EMG's work with small-scale rooibos farmers in the Northern Cape has been highlighted in a chapter of a new book "Living Land" co-published by the UN Convention to Combat Desertification (UNCCD) and Tudor Rose for the United Nations Decade for Deserts and the Fight Against Desertification (2010-2020).
Vulnerability to land degradation on a global scale is driven by a combination of a changing climate and patterns of land use. Addressing climate change requires co-operation at a global scale. Ensuring appropriate land use requires local action.
According to the UNCCD, the new book is a powerful outreach tool for sensitizing the public about land degradation problems and the mobilizing efforts that are taking place around the world.
You can access the digital version of "Living Land" via this link to the publisher's website.
Squeaking in just before the end of 2015, our Annual Report for 2014 (1.1MB).
We promise to get next year's report published sooner! Watch this space.
(This is no ordinary ticket office. Its where you get
tickets for Goedverwacht's annual Snoek en Patat Fees,
an event not to be missed!)
!!! Hot off the press !!!
Participatory Adaptation Handbook : A practitioner's guide for facilitating people centred adaptation to climate change
EMG is part of the consortium responsible for planning, writing and launching this fantastic resource for anyone involved in community-based adaptation work. Download the Participatory Adaptation Handbook here (3.1MB PDF) or contact us for a hard-copy (R100).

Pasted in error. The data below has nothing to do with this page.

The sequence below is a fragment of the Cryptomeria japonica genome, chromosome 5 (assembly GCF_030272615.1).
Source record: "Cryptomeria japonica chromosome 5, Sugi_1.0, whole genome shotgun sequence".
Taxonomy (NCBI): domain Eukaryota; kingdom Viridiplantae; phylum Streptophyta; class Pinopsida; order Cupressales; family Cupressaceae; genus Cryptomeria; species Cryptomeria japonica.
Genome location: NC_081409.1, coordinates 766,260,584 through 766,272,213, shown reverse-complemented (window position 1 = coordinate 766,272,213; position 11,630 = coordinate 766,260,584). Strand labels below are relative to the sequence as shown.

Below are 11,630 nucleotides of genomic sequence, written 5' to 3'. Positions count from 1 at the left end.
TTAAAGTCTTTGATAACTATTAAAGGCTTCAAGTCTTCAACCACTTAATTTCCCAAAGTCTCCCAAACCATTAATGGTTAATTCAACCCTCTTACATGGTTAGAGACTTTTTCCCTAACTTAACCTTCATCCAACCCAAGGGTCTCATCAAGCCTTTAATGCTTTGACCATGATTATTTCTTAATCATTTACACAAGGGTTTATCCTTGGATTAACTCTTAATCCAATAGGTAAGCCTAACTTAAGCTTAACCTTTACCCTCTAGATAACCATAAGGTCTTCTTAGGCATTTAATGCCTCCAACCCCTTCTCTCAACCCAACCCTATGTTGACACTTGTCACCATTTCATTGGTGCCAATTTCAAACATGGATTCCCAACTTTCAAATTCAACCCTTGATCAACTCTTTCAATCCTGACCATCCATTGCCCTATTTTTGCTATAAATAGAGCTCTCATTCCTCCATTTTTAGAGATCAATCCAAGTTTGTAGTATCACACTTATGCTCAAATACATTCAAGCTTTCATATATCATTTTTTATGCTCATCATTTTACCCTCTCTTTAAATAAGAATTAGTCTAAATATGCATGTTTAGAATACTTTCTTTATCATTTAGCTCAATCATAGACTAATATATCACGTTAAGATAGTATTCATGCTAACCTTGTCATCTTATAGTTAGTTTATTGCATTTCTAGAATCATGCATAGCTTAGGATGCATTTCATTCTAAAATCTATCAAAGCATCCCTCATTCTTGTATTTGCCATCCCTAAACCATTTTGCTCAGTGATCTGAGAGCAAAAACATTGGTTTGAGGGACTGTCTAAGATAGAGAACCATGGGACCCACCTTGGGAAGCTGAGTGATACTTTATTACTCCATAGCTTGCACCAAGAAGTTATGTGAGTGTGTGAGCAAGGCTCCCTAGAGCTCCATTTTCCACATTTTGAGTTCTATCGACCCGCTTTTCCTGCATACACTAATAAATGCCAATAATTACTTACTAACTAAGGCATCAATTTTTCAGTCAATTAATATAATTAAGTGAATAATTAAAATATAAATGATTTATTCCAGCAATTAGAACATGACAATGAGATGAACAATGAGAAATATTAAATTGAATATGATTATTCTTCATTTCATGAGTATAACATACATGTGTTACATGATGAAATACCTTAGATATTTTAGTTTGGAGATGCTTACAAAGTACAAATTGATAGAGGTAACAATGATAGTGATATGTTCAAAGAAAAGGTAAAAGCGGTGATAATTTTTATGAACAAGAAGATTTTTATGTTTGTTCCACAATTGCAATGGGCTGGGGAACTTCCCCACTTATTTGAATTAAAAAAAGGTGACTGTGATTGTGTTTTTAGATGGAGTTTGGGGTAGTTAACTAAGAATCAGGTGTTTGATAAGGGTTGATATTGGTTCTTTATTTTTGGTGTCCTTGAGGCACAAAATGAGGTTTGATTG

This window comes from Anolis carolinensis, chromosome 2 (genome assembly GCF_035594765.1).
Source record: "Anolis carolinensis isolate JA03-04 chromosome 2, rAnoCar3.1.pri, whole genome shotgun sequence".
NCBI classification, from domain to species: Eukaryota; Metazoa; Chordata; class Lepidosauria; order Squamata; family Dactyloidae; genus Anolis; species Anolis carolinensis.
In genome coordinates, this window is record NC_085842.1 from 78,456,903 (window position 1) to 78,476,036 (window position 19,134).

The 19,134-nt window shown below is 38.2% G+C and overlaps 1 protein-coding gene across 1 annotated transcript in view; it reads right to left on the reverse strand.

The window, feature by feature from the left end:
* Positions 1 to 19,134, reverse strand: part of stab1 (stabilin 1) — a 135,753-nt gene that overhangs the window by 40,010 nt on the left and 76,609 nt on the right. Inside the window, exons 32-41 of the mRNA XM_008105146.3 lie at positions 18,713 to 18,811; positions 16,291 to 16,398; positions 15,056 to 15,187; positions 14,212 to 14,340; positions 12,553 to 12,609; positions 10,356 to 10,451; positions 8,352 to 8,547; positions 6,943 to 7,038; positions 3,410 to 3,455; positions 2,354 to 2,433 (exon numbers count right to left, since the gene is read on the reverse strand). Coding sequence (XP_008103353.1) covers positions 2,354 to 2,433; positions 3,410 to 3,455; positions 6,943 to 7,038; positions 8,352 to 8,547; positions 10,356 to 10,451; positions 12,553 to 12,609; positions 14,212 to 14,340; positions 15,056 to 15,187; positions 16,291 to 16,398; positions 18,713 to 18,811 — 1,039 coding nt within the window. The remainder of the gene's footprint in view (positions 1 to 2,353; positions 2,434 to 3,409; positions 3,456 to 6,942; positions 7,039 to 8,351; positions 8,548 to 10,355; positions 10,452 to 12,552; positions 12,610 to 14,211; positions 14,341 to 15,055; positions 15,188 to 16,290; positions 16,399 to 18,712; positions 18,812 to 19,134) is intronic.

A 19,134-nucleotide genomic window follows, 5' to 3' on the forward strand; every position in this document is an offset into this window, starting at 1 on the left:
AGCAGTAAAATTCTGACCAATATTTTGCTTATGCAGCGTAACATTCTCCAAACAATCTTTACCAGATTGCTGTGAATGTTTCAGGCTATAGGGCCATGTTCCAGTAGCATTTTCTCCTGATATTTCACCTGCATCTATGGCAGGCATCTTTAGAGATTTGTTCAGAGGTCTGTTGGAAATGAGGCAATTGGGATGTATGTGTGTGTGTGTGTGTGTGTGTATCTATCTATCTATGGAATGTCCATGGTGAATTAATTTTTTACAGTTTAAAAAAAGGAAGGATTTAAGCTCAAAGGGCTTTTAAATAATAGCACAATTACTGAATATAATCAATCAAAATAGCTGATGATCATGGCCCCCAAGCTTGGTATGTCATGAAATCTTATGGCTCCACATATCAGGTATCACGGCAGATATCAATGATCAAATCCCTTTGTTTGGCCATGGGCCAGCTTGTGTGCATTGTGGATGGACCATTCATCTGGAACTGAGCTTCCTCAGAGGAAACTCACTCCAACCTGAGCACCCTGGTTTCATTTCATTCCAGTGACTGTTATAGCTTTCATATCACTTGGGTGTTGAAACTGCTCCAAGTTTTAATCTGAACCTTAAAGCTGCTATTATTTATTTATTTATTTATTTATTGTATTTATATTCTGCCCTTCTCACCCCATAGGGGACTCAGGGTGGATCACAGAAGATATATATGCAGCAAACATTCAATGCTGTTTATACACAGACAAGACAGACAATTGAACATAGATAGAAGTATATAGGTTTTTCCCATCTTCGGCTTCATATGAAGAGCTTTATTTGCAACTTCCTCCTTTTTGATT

Accompanying the book is a set of facilitation cards Experiental Learning for Adaptation (945KB) - an amazing resource for anyone wanting to facilitate a community group.
We're happy to launch an isiXhosa version of our popular basic guide to climate change. We believe it is the only document of its kind, so please copy and share it freely. Download here (430KB). Thanks go to Mpumi Mlalusi and the late Zukiswa Hani.
Environmental Crimes & Incidents Hotline: 0800 205 005
The Centre for Environmental Rights is calling on all partners, concerned citizens and supporters of environmental rights in South Africa to make use of National Government's special 24-hour toll-free hotline to report any concerts about violations of environmental laws.
The Environmental Crimes and Incidents Hotline provides a platform for members of the public to voice their concerns about environmental transgressions. Set up by the Department for Environmental Affairs since 2006, and ,managed by an independent operator, it extends the capability of environmental authorities to detect and tackle non-compliance.
Your call will be answered by trained operators who will issue you with a reference number for your complaint. Any activity that you suspect contravenes an environmental law or regulation can be reported, whether it is about waste dumping, wildlife poaching, water pollution and sanitation services, etc.
Your call ensures that these violations do not go unnoticed and enables Government to measure and act on behalf of everyone's right to an environment not harmful to health or wellbeing.
Your call matters - whether you choose to remain anonymous or not - call the national Environmental Crimes and Incidents Hotline 0800 205 005.
In an attempt to make EMG's work more visible, we comissioned writers, photographers, graphic artists and web-sepcialists to help us articulate something of the essense of what we do. The result is four Untold Stories which can be accessed with the click of a button! The four stories from four diverse communities include:
Makhaza: ‘This is my Kirstenbosch!’ visits a once litter-strewn wetland in a township outside Cape Town which has become the community’s own botanical pride.
Rebirth in the Ancient Bokkeveld heads into up onto the weather-scoured plateau in the Northern Cape to visit a retired wheat and sheep farm that’s having its work-weary slopes restored to health.
Kobus February & the Place of Thorns is an illustrated story of the fictional character which brings to life the reality of labourers working to grow South Africa’s food.